Josh Cohen

6-string bass soloist transforms “mathematical approach” into award-winning arranging abilities

Exclusive interview with FBPO’s Jon Liebman
June 8, 2020

Photo by Olivia Ann

Josh Cohen is best known for his stellar compositions and arrangements on the six-string bass. Originally from Toronto, Josh has conducted numerous clinics and master classes throughout North America, and has the distinction of being named 1st place winner of the Phil Jones Bass/La Bella Strings “Solo Bass Competition” at the 2020 NAMM show. Josh’s debut album, Out of the Bassment, was released in 2014. The follow-up, Freedom, will be available August 21, 2020. Josh currently makes his home in Madison, WI.

FBPO: I understand your dad was the main reason you took up the bass.

JC: Pretty much. My dad had always played guitar when I was a kid. I’d even see him perform at some smoky clubs, back when you were allowed to smoke in these blues bars. I actually remember the smell of the tube amp!

FBPO: Yep! I know what you mean.

JC: My parents got a divorce when I was about 8 or 9 years old, and my dad got me into the Beatles, and gave me seven or eight of his Beatles CDs. I learned most of the lyrics, I learned all the melodies, and I was just singing them.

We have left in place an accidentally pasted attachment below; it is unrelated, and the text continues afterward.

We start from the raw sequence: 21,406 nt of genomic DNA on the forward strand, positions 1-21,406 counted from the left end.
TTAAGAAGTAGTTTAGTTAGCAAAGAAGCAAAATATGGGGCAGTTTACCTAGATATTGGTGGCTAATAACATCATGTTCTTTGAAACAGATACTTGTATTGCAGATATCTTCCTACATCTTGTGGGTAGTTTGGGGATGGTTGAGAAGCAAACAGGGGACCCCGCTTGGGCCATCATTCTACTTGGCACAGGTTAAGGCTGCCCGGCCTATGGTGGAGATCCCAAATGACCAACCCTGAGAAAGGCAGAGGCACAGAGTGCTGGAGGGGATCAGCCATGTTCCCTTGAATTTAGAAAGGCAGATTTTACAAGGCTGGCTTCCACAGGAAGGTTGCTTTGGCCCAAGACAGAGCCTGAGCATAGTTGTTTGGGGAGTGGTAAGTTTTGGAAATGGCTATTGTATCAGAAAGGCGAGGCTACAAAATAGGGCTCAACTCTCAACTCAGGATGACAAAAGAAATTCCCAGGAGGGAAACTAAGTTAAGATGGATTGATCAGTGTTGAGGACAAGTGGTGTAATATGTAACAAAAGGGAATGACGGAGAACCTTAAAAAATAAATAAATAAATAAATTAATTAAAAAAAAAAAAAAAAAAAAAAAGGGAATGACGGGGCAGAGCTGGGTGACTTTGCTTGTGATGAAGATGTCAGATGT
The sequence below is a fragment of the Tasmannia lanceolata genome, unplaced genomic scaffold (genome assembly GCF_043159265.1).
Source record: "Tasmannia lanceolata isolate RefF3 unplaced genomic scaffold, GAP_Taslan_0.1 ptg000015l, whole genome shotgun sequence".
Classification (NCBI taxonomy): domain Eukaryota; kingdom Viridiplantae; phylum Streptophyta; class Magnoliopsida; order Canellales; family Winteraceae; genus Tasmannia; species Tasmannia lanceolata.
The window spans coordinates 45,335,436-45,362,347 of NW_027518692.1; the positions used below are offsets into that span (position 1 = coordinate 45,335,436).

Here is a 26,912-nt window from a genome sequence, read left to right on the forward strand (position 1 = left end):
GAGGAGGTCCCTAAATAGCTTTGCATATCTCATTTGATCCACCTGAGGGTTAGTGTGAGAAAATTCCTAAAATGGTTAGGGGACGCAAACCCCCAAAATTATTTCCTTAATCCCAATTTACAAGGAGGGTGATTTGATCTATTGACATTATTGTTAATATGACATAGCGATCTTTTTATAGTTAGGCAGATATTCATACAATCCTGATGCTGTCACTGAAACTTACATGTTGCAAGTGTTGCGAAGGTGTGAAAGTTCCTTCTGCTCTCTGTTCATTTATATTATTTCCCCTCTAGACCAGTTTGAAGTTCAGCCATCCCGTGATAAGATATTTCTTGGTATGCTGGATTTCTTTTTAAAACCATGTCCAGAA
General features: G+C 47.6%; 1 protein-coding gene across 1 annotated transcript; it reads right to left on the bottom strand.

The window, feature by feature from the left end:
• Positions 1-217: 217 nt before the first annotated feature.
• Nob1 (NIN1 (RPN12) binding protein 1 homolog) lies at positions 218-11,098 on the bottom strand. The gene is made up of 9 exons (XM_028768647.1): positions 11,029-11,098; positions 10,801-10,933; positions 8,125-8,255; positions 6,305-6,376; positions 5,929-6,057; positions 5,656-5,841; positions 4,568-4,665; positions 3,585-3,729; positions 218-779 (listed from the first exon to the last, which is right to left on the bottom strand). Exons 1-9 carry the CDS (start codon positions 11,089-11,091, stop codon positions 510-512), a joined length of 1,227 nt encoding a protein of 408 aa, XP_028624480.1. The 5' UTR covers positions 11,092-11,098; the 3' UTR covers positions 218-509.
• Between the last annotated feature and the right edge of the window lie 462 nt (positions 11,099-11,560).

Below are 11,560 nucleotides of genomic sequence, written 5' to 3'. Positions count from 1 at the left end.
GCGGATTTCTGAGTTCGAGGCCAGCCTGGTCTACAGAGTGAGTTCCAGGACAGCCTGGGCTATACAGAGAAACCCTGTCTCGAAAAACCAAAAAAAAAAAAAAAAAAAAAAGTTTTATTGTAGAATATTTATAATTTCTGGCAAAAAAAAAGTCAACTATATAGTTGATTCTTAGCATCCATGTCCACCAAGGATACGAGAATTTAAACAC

FBPO: How did you end up with a bass?

JC: My brother took up the guitar, and my dad gave him his Ovation acoustic. We were visiting my dad in Florida, and he said, “Josh, do you want to learn guitar?” I was 12 years old, almost 13. My dad had an Ibanez electric guitar and I was messing around with that for about three or four days. I kept losing the pick, so I started using my two fingers, like a bass player, but I didn’t know what a bass was. My dad saw this and he was like, “Hmm. Maybe it’d be better if you played the bass.” And I’m like, “What’s a bass?” He brings me into his bedroom, he reaches into this case that’s underneath his bed, and he pulls out this 1983 Precision bass that was converted, at some point before he bought it, to a fretless. And he was like, “Josh, this cost me $900, so if you don’t know how to play some things on it and know where all the notes are by the next time you visit, which was about 6 months later, I’m going to take it back. And I did!